Laymans take--there may be a different technical issue--but my layview of your question
It may not be cost effective to use counsel to chase $3000--so do more homework yourself if possible
My view is the annuity contract stands as written, firm is not a party to the divorce. If EX contracted to pay you, the firm needs to pay as per contract--ESPECIALLY if he contraced that way after divorce but even if he so contracted before divorce and let his contract stand. In a sense he gave you more than was required, its not a question of you taking more than was allowed .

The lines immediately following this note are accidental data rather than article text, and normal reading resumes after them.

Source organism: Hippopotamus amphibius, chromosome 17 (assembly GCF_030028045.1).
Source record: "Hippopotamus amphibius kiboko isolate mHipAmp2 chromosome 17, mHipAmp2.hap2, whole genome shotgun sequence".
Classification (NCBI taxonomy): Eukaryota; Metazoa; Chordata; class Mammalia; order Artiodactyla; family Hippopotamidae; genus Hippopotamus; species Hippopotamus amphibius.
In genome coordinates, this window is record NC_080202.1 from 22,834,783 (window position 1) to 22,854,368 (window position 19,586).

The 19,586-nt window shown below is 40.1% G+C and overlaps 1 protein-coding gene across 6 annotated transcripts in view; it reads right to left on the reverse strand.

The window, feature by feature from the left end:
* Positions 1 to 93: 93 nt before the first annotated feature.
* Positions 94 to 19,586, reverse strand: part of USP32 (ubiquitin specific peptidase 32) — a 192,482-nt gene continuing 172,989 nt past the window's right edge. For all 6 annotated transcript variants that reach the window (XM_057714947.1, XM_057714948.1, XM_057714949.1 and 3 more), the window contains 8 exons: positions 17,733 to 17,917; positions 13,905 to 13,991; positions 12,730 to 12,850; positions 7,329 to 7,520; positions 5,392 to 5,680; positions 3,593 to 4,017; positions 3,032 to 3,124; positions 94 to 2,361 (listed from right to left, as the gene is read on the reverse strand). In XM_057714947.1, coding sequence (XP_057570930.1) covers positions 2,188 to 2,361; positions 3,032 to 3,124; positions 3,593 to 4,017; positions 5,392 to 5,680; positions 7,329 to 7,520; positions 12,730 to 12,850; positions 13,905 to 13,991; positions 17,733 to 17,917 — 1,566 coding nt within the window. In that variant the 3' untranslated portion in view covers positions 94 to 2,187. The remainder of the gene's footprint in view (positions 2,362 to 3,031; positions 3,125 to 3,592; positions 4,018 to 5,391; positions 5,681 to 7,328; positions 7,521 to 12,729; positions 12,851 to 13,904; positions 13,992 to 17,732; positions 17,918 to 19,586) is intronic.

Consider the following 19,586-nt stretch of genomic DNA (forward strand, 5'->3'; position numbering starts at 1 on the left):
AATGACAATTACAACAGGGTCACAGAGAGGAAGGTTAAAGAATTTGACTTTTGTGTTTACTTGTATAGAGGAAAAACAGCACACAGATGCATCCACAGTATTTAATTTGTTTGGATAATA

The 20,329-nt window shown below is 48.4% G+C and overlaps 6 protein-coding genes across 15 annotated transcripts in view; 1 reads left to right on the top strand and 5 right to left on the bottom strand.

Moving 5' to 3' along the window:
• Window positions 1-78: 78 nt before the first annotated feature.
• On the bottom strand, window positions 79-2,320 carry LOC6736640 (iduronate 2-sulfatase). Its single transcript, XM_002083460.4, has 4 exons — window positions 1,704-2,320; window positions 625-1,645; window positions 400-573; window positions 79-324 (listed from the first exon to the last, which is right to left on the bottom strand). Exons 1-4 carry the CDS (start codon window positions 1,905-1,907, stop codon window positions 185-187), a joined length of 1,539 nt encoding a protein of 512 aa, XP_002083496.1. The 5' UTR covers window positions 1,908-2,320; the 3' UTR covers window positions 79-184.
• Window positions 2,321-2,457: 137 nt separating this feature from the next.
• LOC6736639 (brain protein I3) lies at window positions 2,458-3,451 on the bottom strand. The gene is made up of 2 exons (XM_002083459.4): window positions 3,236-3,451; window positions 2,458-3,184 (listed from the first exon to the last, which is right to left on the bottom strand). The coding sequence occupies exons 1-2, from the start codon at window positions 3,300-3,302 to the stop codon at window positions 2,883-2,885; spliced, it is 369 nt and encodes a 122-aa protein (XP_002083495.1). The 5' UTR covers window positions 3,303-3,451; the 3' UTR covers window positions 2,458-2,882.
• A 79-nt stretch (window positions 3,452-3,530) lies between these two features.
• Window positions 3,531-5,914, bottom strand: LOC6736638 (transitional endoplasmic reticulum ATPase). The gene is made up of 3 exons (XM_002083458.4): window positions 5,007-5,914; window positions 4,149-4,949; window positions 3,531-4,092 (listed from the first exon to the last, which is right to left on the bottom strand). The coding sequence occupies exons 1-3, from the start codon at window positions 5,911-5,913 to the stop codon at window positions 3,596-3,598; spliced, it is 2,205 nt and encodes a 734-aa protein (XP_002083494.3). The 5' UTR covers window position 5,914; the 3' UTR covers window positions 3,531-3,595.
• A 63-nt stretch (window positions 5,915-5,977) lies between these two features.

Now there may be a separate issue under the retirement company terms and conditions that one cannot leave a benefit to anyone but a surving spouse unless there is a court order to that effect , a QDRO, and your EX made a mistake to leave it to a nonspouse --now if language like that is in the retirement plan you are probably up the creek,- go read plan cover to cover, line by line.